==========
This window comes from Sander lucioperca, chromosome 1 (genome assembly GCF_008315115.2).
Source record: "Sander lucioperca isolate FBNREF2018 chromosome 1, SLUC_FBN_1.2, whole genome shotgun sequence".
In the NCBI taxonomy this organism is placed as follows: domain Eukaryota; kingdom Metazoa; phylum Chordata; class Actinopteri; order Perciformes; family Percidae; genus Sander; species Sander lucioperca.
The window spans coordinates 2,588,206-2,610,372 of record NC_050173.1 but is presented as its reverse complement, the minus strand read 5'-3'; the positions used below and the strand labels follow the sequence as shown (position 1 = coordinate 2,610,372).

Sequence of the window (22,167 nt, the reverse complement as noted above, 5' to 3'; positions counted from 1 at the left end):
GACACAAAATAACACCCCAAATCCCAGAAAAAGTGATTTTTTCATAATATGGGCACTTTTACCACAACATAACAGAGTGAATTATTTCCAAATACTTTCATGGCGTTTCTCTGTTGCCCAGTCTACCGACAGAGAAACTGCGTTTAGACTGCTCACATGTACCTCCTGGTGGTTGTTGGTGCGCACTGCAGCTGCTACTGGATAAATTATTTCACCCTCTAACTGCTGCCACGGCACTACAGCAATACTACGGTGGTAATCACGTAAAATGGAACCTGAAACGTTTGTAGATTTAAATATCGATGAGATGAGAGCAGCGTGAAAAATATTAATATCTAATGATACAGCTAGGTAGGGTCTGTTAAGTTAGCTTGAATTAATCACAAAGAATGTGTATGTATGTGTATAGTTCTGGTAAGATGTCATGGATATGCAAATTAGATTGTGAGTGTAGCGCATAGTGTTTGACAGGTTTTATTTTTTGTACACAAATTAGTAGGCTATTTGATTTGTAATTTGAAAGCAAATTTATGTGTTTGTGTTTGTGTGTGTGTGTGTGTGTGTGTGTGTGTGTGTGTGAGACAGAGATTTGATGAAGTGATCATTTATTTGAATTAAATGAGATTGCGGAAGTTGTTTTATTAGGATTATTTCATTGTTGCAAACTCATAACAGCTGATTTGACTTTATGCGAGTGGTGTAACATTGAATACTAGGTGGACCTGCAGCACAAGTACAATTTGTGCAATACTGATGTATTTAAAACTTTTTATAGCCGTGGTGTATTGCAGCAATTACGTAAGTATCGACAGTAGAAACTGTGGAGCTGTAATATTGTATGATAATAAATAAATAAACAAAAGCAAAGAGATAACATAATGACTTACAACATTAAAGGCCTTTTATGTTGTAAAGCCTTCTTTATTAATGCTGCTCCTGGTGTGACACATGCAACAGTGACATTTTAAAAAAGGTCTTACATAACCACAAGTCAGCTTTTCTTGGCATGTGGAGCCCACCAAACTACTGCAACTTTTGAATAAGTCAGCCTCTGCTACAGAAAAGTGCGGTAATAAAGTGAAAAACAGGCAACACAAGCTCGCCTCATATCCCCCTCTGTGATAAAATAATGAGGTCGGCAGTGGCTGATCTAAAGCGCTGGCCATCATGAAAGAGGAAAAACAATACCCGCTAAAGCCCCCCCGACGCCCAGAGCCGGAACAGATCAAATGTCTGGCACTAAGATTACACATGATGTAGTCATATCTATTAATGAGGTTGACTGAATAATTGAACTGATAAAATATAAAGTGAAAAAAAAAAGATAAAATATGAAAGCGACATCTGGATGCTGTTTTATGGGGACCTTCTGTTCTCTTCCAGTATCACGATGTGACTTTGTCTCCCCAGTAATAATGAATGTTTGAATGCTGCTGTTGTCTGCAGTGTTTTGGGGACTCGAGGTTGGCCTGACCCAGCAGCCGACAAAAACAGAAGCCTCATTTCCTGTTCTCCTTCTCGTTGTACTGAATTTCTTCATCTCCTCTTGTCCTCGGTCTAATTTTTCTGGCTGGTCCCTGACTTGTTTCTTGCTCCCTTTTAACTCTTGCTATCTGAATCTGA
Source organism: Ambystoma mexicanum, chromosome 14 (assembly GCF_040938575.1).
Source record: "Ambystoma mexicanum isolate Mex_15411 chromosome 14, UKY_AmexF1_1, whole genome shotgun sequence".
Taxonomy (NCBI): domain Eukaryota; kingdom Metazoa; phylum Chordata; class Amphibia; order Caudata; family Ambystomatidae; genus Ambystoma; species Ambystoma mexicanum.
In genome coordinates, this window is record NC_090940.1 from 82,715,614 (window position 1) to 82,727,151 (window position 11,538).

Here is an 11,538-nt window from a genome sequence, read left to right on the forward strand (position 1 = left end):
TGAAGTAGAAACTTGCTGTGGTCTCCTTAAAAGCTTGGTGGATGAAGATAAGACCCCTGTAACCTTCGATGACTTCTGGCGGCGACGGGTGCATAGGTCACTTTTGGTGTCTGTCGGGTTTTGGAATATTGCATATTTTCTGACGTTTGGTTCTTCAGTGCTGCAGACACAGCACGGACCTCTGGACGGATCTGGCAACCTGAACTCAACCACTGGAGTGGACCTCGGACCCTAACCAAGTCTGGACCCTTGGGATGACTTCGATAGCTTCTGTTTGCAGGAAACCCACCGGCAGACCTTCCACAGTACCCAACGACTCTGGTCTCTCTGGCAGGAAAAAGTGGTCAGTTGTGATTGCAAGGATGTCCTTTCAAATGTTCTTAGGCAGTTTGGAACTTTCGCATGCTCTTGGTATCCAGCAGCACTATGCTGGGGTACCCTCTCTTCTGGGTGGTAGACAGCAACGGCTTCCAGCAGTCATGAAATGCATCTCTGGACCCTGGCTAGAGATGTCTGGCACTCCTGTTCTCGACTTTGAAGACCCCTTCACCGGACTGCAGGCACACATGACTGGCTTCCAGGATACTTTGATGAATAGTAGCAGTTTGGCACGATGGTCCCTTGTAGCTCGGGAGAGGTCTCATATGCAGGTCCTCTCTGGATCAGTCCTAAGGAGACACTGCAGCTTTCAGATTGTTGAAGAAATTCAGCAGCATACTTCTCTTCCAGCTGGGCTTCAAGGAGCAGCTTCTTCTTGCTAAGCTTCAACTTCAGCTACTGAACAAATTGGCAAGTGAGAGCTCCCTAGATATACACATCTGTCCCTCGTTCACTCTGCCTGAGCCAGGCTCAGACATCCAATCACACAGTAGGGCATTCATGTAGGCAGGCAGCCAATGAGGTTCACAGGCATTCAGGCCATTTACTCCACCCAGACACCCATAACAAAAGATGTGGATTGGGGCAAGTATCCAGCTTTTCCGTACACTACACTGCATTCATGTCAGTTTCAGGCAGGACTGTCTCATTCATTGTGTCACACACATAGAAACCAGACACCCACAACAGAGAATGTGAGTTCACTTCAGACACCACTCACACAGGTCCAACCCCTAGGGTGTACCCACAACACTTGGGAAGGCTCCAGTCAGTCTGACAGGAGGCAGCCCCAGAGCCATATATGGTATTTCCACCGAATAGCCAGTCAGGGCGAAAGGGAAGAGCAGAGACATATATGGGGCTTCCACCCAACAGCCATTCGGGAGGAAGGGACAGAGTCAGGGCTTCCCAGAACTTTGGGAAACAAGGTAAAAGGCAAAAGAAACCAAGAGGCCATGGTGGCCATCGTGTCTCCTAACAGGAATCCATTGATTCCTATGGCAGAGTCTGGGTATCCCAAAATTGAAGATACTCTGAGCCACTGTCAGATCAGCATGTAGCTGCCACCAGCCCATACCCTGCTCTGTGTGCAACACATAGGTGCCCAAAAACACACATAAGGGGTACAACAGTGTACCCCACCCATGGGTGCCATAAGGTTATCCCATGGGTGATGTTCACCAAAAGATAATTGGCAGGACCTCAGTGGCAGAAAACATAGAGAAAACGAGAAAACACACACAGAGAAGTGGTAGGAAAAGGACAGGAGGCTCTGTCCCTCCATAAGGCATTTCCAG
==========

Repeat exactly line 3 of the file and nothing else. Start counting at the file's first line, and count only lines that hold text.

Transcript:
In the NCBI taxonomy this organism is placed as follows: domain Eukaryota; kingdom Metazoa; phylum Chordata; class Actinopteri; order Perciformes; family Percidae; genus Sander; species Sander lucioperca.